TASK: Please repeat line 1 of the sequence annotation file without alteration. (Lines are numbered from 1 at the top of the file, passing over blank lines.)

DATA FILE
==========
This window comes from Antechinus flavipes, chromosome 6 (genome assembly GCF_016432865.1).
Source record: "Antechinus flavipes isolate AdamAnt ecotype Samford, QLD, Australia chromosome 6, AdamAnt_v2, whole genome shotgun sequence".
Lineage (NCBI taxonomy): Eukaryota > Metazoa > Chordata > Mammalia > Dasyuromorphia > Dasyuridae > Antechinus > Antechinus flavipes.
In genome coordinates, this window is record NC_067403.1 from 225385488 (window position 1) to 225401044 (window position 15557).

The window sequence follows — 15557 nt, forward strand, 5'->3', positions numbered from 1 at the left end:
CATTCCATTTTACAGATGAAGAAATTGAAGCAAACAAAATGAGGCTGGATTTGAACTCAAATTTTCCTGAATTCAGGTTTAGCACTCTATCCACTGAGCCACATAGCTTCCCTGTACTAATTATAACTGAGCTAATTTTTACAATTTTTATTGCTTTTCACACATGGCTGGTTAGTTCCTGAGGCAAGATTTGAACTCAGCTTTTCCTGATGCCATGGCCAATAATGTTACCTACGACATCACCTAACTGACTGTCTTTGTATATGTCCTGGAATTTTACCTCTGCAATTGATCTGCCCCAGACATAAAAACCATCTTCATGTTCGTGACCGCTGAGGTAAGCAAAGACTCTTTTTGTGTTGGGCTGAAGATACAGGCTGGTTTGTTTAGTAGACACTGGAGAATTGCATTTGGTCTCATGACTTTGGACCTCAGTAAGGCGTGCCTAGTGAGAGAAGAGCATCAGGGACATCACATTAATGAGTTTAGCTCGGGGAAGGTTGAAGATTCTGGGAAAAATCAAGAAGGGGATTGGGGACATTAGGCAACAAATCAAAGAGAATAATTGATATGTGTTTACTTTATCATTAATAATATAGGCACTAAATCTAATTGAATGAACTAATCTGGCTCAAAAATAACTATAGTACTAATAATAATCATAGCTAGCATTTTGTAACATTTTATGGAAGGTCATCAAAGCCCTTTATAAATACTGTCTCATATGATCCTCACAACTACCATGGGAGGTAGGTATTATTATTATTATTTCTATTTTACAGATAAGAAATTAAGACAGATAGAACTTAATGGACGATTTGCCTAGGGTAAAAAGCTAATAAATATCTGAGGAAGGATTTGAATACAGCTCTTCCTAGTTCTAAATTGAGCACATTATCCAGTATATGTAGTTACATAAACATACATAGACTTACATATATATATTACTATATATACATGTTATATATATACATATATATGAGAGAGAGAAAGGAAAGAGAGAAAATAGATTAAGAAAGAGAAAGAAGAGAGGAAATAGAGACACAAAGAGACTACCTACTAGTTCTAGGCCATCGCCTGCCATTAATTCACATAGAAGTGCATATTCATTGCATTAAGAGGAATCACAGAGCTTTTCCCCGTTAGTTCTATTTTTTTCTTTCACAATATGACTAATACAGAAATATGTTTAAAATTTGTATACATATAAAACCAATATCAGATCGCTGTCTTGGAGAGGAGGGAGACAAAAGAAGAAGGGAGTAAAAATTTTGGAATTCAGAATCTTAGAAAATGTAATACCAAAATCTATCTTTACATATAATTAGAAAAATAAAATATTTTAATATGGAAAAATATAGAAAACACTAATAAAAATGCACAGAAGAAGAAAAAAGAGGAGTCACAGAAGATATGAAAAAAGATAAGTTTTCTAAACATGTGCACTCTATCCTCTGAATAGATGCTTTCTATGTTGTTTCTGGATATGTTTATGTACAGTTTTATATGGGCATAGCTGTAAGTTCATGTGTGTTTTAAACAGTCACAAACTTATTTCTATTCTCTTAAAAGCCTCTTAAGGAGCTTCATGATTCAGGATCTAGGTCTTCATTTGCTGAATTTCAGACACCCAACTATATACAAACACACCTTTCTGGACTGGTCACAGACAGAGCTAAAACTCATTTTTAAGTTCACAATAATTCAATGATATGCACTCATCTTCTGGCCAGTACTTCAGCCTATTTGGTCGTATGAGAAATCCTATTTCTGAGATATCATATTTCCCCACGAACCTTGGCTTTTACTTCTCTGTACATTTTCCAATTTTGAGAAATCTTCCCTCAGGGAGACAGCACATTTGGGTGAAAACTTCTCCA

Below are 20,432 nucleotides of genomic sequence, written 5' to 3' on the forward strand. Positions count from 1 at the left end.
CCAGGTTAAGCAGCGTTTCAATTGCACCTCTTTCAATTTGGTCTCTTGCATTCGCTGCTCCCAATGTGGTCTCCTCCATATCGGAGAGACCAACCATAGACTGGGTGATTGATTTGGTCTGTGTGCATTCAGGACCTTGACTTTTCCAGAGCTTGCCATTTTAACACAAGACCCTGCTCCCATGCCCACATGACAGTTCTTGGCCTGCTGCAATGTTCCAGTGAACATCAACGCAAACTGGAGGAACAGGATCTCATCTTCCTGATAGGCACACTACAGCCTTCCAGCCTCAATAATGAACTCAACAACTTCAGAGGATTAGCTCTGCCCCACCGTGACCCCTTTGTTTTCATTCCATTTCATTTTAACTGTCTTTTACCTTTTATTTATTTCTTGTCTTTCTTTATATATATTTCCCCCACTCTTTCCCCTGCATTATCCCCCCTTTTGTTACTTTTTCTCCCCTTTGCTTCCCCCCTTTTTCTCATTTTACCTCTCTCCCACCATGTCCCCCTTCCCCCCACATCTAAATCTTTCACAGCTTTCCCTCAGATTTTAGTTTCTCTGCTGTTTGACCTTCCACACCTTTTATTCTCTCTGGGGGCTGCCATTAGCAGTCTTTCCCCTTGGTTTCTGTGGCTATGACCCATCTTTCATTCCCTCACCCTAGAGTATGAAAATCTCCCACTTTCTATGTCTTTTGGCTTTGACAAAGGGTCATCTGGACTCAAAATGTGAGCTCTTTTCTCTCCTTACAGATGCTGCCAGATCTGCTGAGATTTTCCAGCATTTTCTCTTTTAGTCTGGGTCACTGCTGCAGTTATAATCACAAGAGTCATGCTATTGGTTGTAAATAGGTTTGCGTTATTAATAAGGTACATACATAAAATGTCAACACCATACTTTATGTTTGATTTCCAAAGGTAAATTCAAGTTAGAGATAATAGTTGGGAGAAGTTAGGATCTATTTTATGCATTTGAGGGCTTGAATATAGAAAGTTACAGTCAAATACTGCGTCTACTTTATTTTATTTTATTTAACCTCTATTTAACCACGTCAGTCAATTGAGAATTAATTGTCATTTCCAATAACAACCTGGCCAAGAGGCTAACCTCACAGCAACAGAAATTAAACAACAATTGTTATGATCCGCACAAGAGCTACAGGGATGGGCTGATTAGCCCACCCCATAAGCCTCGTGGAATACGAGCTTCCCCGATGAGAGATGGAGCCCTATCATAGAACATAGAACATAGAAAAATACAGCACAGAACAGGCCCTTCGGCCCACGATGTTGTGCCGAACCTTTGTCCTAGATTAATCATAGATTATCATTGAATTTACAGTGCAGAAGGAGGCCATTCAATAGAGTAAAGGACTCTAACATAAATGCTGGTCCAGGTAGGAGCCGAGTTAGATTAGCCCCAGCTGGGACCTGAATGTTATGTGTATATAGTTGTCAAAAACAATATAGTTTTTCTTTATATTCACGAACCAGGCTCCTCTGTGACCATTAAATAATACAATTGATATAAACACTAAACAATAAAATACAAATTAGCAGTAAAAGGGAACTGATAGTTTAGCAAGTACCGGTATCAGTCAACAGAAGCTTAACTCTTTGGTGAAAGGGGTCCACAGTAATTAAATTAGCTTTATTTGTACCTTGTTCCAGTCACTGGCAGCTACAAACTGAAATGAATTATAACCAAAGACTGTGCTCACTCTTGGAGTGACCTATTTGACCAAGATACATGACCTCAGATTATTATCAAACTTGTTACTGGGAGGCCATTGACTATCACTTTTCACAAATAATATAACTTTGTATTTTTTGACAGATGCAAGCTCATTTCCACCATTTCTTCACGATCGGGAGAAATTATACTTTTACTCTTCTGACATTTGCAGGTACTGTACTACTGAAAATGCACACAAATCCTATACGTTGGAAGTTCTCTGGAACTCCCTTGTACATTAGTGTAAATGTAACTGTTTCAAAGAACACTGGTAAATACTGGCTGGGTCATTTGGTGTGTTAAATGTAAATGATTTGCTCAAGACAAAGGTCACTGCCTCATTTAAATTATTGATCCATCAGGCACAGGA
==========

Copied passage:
This window comes from Antechinus flavipes, chromosome 6 (genome assembly GCF_016432865.1).